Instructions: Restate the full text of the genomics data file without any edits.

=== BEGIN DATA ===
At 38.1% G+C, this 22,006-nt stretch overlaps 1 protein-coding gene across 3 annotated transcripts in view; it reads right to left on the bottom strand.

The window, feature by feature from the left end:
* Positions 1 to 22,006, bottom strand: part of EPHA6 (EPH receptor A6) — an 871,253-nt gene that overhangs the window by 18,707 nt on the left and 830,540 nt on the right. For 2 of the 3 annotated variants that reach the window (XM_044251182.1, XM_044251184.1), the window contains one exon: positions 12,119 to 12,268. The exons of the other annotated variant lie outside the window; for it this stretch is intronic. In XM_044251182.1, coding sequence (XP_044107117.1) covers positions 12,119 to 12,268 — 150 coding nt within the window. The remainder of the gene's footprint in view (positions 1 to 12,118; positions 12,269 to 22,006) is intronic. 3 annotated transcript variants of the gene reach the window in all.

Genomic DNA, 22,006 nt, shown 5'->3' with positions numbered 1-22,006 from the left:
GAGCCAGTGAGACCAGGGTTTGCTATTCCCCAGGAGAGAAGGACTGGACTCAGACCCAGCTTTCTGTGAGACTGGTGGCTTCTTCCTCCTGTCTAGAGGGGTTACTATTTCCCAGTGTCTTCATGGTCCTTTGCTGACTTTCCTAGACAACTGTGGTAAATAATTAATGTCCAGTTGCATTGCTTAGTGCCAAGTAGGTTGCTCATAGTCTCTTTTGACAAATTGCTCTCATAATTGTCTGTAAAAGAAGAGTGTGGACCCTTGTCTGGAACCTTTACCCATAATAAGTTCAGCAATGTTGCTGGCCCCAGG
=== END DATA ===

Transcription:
At 38.1% G+C, this 22,006-nt stretch overlaps 1 protein-coding gene across 3 annotated transcripts in view; it reads right to left on the bottom strand.

The window, feature by feature from the left end:
* Positions 1 to 22,006, bottom strand: part of EPHA6 (EPH receptor A6) — an 871,253-nt gene that overhangs the window by 18,707 nt on the left and 830,540 nt on the right. For 2 of the 3 annotated variants that reach the window (XM_044251182.1, XM_044251184.1), the window contains one exon: positions 12,119 to 12,268. The exons of the other annotated variant lie outside the window; for it this stretch is intronic. In XM_044251182.1, coding sequence (XP_044107117.1) covers positions 12,119 to 12,268 — 150 coding nt within the window. The remainder of the gene's footprint in view (positions 1 to 12,118; positions 12,269 to 22,006) is intronic. 3 annotated transcript variants of the gene reach the window in all.

Genomic DNA, 22,006 nt, shown 5'->3' with positions numbered 1-22,006 from the left:
GAGCCAGTGAGACCAGGGTTTGCTATTCCCCAGGAGAGAAGGACTGGACTCAGACCCAGCTTTCTGTGAGACTGGTGGCTTCTTCCTCCTGTCTAGAGGGGTTACTATTTCCCAGTGTCTTCATGGTCCTTTGCTGACTTTCCTAGACAACTGTGGTAAATAATTAATGTCCAGTTGCATTGCTTAGTGCCAAGTAGGTTGCTCATAGTCTCTTTTGACAAATTGCTCTCATAATTGTCTGTAAAAGAAGAGTGTGGACCCTTGTCTGGAACCTTTACCCATAATAAGTTCAGCAATGTTGCTGGCCCCAGG